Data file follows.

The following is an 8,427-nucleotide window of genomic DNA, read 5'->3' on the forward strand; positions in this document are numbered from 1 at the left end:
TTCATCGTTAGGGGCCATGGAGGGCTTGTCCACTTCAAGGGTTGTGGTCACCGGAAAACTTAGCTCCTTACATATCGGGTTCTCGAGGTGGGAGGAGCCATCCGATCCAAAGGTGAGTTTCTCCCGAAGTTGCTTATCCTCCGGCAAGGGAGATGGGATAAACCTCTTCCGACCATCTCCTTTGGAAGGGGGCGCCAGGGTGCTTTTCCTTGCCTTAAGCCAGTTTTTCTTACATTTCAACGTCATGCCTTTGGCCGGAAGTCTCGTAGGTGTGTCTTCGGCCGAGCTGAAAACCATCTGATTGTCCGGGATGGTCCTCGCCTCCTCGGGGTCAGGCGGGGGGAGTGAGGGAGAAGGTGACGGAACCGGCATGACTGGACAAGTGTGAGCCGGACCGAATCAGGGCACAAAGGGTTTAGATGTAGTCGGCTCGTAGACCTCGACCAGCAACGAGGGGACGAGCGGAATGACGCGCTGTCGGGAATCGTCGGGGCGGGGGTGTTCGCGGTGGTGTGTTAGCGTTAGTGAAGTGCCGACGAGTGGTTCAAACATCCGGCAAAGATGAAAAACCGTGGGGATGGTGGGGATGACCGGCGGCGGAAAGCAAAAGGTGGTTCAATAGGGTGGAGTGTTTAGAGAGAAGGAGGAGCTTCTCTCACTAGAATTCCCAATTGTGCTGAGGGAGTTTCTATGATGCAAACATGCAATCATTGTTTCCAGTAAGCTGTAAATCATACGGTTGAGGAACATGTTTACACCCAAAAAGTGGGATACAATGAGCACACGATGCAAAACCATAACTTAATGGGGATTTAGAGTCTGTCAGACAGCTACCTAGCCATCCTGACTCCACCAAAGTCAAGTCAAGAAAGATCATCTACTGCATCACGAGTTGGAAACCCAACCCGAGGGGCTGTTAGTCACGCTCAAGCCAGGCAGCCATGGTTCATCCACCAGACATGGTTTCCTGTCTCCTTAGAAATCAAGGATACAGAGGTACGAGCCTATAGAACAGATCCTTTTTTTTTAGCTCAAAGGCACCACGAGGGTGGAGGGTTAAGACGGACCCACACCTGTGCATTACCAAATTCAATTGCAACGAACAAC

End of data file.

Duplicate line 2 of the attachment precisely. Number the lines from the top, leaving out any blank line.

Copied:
TTCATCGTTAGGGGCCATGGAGGGCTTGTCCACTTCAAGGGTTGTGGTCACCGGAAAACTTAGCTCCTTACATATCGGGTTCTCGAGGTGGGAGGAGCCATCCGATCCAAAGGTGAGTTTCTCCCGAAGTTGCTTATCCTCCGGCAAGGGAGATGGGATAAACCTCTTCCGACCATCTCCTTTGGAAGGGGGCGCCAGGGTGCTTTTCCTTGCCTTAAGCCAGTTTTTCTTACATTTCAACGTCATGCCTTTGGCCGGAAGTCTCGTAGGTGTGTCTTCGGCCGAGCTGAAAACCATCTGATTGTCCGGGATGGTCCTCGCCTCCTCGGGGTCAGGCGGGGGGAGTGAGGGAGAAGGTGACGGAACCGGCATGACTGGACAAGTGTGAGCCGGACCGAATCAGGGCACAAAGGGTTTAGATGTAGTCGGCTCGTAGACCTCGACCAGCAACGAGGGGACGAGCGGAATGACGCGCTGTCGGGAATCGTCGGGGCGGGGGTGTTCGCGGTGGTGTGTTAGCGTTAGTGAAGTGCCGACGAGTGGTTCAAACATCCGGCAAAGATGAAAAACCGTGGGGATGGTGGGGATGACCGGCGGCGGAAAGCAAAAGGTGGTTCAATAGGGTGGAGTGTTTAGAGAGAAGGAGGAGCTTCTCTCACTAGAATTCCCAATTGTGCTGAGGGAGTTTCTATGATGCAAACATGCAATCATTGTTTCCAGTAAGCTGTAAATCATACGGTTGAGGAACATGTTTACACCCAAAAAGTGGGATACAATGAGCACACGATGCAAAACCATAACTTAATGGGGATTTAGAGTCTGTCAGACAGCTACCTAGCCATCCTGACTCCACCAAAGTCAAGTCAAGAAAGATCATCTACTGCATCACGAGTTGGAAACCCAACCCGAGGGGCTGTTAGTCACGCTCAAGCCAGGCAGCCATGGTTCATCCACCAGACATGGTTTCCTGTCTCCTTAGAAATCAAGGATACAGAGGTACGAGCCTATAGAACAGATCCTTTTTTTTTAGCTCAAAGGCACCACGAGGGTGGAGGGTTAAGACGGACCCACACCTGTGCATTACCAAATTCAATTGCAACGAACAAC